On February 14, Immanuel Christian Elementary School in Lethbridge, Alberta, celebrated friendship day by ice fishing with Syrian refugees.
The event evolved from the school’s new-this-year options classes for the 4/5 grade, which included such electives as computers, embroidery, drama, and fishing. “Part of the idea behind the options classes was to help kids re-connect and identify with our school as a place they love to be,” said principal Jay Visser. “It also allowed for a deepening of staff-student relationships as we explore an elective together.”
Each option surrounded a Teaching for Transformation Throughline, and each had a service learning project attached. For the embroidery option, students created something that was donated to the city's soup kitchen, the art option created a work that was donated to a Christian ministry for homeless people, and the students in the drama option wrote and performed a skit done at the school’s Christmas chapel.
“As part of our Christian outreach, we want to give students an opportunity to befriend people who have had some turmoil in their early lives,” said Visser. As a community-building extension activity, students who had taken the fishing option planned the event and invited area students originally from Syria to go ice fishing with them on a local lake.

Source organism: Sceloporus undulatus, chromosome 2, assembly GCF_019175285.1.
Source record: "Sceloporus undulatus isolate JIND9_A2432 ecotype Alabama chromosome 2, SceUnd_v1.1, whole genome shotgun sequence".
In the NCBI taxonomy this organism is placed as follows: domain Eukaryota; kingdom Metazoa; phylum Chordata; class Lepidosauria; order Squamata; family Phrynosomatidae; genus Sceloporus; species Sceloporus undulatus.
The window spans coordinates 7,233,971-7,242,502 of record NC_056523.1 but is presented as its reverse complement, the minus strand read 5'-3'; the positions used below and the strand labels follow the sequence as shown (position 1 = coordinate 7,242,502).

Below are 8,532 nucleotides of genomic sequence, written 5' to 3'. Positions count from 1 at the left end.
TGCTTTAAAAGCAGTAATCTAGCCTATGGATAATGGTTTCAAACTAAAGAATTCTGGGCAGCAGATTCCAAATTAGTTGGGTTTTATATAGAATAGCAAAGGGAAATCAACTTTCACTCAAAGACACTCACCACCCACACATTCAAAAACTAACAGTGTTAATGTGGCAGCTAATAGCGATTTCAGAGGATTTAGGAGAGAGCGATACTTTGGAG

To connect with refugee families, the school worked with Lethbridge School District No. 51 and Lethbridge Immigrant Services. On the morning of February 14, David Fuller, the school district’s English as a Second Language lead teacher, spoke at Immanuel Christian, providing students with information about the background and experiences of the Syrian students.
That afternoon, ten Syrian students (and some of their family members) fished alongside 72 Immanuel Christian students plus volunteers, who taught the students the ins and outs of ice fishing. Several groups managed to pull fish from the lake. The trip included hot dog and marshmallow roasting (with kosher marshmallows), hot chocolate, and ball hockey on the lake.
The community-building aspect of the trip was key, according to Visser. “It enabled our students to learn about the different culture of a group of people and also to extend to them hands of friendship. Given that these people are new to Canada and have had a tumultuous last 12–24 months, we wanted to show the Syrian kids some great Canadian pastimes as part of welcoming them. We also wanted our students to connect with a group that has different values and beliefs so that both groups can understand this doesn't mean we can't be friends.”